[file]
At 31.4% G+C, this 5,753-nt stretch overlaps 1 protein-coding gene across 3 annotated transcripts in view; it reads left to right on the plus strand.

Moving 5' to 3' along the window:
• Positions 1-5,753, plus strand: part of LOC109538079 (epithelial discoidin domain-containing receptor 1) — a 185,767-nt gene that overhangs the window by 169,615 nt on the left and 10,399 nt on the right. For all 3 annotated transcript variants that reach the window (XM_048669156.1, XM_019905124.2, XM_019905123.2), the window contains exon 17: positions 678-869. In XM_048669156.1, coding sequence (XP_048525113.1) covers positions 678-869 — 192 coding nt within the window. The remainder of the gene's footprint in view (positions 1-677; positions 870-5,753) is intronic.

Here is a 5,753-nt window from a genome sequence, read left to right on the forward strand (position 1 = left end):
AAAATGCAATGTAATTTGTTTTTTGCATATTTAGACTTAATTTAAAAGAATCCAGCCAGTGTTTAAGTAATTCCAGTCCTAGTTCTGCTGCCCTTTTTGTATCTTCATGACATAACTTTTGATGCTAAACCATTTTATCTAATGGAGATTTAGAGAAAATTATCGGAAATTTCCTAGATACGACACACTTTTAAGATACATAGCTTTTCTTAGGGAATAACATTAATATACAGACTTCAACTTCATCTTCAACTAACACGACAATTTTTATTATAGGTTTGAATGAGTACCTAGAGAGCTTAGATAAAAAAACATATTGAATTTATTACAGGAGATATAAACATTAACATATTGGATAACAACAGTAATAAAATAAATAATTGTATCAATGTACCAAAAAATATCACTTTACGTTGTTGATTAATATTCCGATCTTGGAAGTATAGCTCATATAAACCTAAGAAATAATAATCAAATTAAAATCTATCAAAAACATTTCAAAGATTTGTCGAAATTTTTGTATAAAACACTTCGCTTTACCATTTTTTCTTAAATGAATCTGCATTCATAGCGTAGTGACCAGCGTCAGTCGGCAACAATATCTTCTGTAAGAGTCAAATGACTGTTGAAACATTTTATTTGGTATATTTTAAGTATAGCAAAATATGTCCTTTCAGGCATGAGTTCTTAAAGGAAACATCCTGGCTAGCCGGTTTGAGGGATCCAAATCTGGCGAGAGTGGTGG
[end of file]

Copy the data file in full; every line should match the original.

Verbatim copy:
At 31.4% G+C, this 5,753-nt stretch overlaps 1 protein-coding gene across 3 annotated transcripts in view; it reads left to right on the plus strand.

Moving 5' to 3' along the window:
• Positions 1-5,753, plus strand: part of LOC109538079 (epithelial discoidin domain-containing receptor 1) — a 185,767-nt gene that overhangs the window by 169,615 nt on the left and 10,399 nt on the right. For all 3 annotated transcript variants that reach the window (XM_048669156.1, XM_019905124.2, XM_019905123.2), the window contains exon 17: positions 678-869. In XM_048669156.1, coding sequence (XP_048525113.1) covers positions 678-869 — 192 coding nt within the window. The remainder of the gene's footprint in view (positions 1-677; positions 870-5,753) is intronic.

Here is a 5,753-nt window from a genome sequence, read left to right on the forward strand (position 1 = left end):
AAAATGCAATGTAATTTGTTTTTTGCATATTTAGACTTAATTTAAAAGAATCCAGCCAGTGTTTAAGTAATTCCAGTCCTAGTTCTGCTGCCCTTTTTGTATCTTCATGACATAACTTTTGATGCTAAACCATTTTATCTAATGGAGATTTAGAGAAAATTATCGGAAATTTCCTAGATACGACACACTTTTAAGATACATAGCTTTTCTTAGGGAATAACATTAATATACAGACTTCAACTTCATCTTCAACTAACACGACAATTTTTATTATAGGTTTGAATGAGTACCTAGAGAGCTTAGATAAAAAAACATATTGAATTTATTACAGGAGATATAAACATTAACATATTGGATAACAACAGTAATAAAATAAATAATTGTATCAATGTACCAAAAAATATCACTTTACGTTGTTGATTAATATTCCGATCTTGGAAGTATAGCTCATATAAACCTAAGAAATAATAATCAAATTAAAATCTATCAAAAACATTTCAAAGATTTGTCGAAATTTTTGTATAAAACACTTCGCTTTACCATTTTTTCTTAAATGAATCTGCATTCATAGCGTAGTGACCAGCGTCAGTCGGCAACAATATCTTCTGTAAGAGTCAAATGACTGTTGAAACATTTTATTTGGTATATTTTAAGTATAGCAAAATATGTCCTTTCAGGCATGAGTTCTTAAAGGAAACATCCTGGCTAGCCGGTTTGAGGGATCCAAATCTGGCGAGAGTGGTGG